Should you go to college for video production? With YouTube and countless other resources available to you, it can be tempting to decide against formal education. There are plenty of arguments that both support and oppose the necessity or usefulness of college in this industry. Now that I’ve been working as a professional for a few years, I wanted to give my point of view. Personally, I favor going to college for video production, but not for the typical reasons of getting a degree.
My intention is not to persuade, but rather enlighten you on the focus points. (To clarify, this is not about becoming a filmmaker, but instead about becoming a general video producer which can still lead into becoming one.)
Why You Should Go to College
The majority of the workforce requires a certain level of college degree, but the entertainment and production industries tend to care less. With that in mind, the degree itself should be the last thing you worry about. What you should be focusing on is networking, building a portfolio, and using your time to learn and experience everything you can.
What Makes College Worth It?
By going to college, you would traditionally be provided with equipment and studio space to some degree. This alone has massive value! On top of this, college is where you’ll have all the time in the world to focus on your craft, so use your time! There’s no single instructor that will teach you everything you need to know, but having them around would boost your learning efficiency. In addition, there’s no better time to focus on developing your portfolio than when all of these resources are available to you. Also, Your classmates add value to the college experience, because video production relies heavily on networking for collaboration.
Between all of these focus points, discipline is an overall necessity that you’d end up with. The ability to learn the craft aside seasoned professionals is unmatched when compared to someone who is purely self-taught. By heeding their advice, you’ll be workforce-ready by graduation with much less confusion.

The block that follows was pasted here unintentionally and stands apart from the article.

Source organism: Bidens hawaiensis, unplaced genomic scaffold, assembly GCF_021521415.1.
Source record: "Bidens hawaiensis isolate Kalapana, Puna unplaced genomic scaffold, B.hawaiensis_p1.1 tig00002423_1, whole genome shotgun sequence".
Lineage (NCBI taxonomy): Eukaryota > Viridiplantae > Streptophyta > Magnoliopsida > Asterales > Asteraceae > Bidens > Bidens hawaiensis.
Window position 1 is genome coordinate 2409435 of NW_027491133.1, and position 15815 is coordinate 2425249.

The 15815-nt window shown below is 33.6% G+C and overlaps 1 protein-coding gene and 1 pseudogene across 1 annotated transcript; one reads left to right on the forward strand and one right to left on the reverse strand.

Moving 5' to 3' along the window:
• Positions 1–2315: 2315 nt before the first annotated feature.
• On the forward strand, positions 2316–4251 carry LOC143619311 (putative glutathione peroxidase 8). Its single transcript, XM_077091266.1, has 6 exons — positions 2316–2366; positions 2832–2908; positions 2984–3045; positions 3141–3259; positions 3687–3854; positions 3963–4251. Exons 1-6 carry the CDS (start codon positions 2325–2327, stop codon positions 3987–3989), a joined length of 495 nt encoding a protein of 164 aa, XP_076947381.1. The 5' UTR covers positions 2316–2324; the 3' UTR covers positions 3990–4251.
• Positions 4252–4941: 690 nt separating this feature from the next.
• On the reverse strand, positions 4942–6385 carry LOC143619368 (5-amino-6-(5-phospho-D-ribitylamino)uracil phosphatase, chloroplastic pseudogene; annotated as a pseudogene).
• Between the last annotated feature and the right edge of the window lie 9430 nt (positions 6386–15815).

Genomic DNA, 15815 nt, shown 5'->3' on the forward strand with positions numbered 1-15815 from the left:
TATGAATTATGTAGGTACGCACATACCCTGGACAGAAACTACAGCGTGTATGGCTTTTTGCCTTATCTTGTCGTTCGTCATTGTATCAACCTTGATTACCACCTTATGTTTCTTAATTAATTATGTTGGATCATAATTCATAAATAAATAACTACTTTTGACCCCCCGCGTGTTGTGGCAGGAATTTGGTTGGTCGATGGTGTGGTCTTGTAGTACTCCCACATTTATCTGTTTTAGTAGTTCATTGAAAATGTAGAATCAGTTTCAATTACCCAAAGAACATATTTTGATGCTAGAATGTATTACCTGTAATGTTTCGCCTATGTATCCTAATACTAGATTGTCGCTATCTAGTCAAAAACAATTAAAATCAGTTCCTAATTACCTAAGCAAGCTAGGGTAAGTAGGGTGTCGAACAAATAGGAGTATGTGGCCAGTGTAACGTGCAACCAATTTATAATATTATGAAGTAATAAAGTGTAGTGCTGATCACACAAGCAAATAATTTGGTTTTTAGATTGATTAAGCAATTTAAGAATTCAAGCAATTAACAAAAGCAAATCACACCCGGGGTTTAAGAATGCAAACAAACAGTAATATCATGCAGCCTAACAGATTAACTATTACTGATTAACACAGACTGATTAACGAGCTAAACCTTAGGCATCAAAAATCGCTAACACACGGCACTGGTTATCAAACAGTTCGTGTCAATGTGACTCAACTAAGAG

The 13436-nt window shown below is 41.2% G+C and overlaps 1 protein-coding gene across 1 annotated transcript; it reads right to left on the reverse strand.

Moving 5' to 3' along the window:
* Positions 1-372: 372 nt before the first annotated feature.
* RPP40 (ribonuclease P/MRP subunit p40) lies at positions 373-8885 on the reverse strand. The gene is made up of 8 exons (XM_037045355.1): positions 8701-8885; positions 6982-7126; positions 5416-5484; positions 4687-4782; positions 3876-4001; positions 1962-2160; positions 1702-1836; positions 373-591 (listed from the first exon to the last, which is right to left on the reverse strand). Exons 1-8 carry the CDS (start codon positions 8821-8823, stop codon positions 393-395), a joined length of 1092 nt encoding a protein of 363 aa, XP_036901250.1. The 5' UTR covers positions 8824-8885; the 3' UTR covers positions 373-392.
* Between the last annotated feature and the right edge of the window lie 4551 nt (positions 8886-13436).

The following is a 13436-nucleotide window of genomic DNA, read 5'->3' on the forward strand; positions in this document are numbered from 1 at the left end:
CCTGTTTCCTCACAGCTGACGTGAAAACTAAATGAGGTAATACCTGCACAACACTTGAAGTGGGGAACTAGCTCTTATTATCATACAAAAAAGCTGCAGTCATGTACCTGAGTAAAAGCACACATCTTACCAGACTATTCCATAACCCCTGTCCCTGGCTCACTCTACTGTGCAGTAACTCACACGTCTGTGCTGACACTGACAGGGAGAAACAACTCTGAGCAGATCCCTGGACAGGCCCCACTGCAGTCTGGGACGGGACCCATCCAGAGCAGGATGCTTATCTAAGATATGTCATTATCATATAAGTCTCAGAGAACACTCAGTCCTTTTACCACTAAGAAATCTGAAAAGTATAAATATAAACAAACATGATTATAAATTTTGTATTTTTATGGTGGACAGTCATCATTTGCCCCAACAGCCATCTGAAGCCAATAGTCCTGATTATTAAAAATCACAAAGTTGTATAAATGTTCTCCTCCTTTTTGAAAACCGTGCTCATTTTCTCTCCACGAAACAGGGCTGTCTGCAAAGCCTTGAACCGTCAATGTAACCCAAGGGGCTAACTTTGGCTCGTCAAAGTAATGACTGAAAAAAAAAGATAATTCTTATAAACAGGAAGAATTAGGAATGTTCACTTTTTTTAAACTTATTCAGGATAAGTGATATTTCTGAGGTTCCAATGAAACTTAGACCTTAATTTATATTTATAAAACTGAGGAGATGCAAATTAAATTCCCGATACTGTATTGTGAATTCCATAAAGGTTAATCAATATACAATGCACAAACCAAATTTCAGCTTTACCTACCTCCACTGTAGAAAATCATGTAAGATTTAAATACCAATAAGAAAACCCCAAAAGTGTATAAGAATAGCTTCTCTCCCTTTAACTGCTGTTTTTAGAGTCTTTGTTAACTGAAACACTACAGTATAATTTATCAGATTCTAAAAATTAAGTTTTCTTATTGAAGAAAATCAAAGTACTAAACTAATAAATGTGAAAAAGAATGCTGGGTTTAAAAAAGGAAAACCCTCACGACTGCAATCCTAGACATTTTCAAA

What Makes College… Not Worth it?
Of course, the cost is always a major consideration and often misunderstood. The price of education doesn’t always equate to the quality you’ll receive, so make sure you do a lot of research. Meet with your potential supervisors and ask about the curriculum before jumping on board. Not every college teaches video production quite the same way. Some colleges may use very outdated software or equipment and shrug off the necessity of modern understanding. Be wary of places like these, as it would make you much less workforce-ready upon graduation.
“College will not answer the questions you never ask, nor will it reward the work you never do.”
As introduced, the one major pitfall is how a college degree in video production is much less valuable than a degree in other industries. This is often where it gets confusing, because ultimately it all comes down to the quality of work in your portfolio. If your work comes off as lazy, careless, and unmotivated, you can assume an employer wouldn’t hire you. In this case, even a bachelor’s degree has no value. To remedy this, you have to be fierce in your commitment to learning both in and out of college. Follow tutorials on the days you have less homework, or read up on new methods used in the industry.
If I leave you with anything, please remember this: The effort you put in is equal to the results you get back.College will not answer the questions you never ask, nor will it reward the work you never do.